Dr. Johnson's definition of the word Caricatura.—Francis Grose's definition.—Modern signification of the word.—Change in the Spirit of English Caricature during the last Fifty Years.—Its Causes.—Gillray.—Rowlandson.—Bunbury.—Influence of Gillray and Rowlandson on their immediate Successors.—Gradual Disappearance of the Coarseness of the Old Caricaturists.—Change wrought by John Doyle.—We have now no Caricaturist.—Effect of Wood Engraving on Caricature.—Hogarth, although a Satirist, not a Caricaturist.—Gustave Doré misdescribed a Caricaturist.—Absurdity of comparing him with Cruikshank.—"Etching Moralized."pp. 1-11.
Connection of Gillray and Rowlandson with Nineteenth Century Caricaturists.—Napoleon Bonaparte.—The Causes of English Exasperation against him explained.—Sketch of his Policy towards England.—The "Berlin Decree."—English Caricatures brought to the notice of Bonaparte.—"A Political Fair."—The "Gallick Storehouse for English Shipping."—"Spanish Flies, or Boney taking an Immoderate Dose."—"Boney and his New Wife, or a Quarrel about Nothing."—Birth of the young King of Rome.—"British Cookery, or Out of the Frying-pan into the Fire."—"General Frost Shaving Boney."—"Polish Diet with French Dessert."—"The Corsican Blood-hound beset by the Bears of Russia."—"Nap nearly Nab'd, or a Retreating Jump just in time."—"Boney Returning from Russia covered with Glory."—"Nap's Glorious Return."—Rowlandson's Anti-Bonaparte Caricatures.—French Contemporary Satires.—Gillray's Anti-Bonaparte Caricatures.—His Libels on Josephine.—Madame Tallien.—Robert Dighton.—Consequences of a Pinch of Snuff.—Master Betty—Impeachment of Lord Melville.—Introduction of Gas.—Mary Anne Clarke.—Imbecility and Death of James Gillray.pp. 12-33.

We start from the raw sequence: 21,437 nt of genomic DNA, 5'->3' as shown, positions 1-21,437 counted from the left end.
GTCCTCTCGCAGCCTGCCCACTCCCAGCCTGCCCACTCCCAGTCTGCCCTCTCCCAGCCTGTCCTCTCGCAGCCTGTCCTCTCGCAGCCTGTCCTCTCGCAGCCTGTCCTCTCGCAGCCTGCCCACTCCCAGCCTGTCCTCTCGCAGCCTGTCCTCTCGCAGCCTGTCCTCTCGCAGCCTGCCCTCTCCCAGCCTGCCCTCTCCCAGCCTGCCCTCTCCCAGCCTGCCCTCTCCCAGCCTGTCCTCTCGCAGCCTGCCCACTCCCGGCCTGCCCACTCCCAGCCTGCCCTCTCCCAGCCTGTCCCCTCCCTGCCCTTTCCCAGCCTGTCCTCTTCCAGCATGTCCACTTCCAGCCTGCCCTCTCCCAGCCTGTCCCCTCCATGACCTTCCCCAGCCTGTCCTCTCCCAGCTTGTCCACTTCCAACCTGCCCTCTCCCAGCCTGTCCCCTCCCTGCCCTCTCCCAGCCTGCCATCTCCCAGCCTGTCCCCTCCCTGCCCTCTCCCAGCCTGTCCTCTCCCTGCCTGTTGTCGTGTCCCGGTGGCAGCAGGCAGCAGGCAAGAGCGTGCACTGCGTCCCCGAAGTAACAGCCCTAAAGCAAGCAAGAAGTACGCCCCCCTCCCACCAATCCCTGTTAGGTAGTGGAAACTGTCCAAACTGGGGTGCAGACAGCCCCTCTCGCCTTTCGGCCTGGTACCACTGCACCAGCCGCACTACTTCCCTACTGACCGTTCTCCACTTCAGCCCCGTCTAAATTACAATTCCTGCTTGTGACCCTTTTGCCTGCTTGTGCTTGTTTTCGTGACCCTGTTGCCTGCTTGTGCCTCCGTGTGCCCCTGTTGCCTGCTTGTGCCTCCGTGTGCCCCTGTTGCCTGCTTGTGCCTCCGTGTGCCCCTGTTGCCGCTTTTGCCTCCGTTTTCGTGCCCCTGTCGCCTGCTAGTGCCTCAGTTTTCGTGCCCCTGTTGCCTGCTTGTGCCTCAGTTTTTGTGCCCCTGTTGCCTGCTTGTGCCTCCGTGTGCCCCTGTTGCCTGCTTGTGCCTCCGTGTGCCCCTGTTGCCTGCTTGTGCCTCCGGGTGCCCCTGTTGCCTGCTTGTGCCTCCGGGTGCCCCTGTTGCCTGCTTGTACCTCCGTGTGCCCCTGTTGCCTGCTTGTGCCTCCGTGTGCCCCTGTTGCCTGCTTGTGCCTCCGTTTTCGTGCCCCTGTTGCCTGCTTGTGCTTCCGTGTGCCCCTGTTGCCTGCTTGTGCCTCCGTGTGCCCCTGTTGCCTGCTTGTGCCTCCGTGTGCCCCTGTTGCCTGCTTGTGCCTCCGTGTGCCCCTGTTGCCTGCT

Re-opening of Drury Lane.—Dr. Busby's "Monologue."—"A Buz in a Box, or the Poet in a Pet."—"Doctors Differ, or Dame Nature against the College."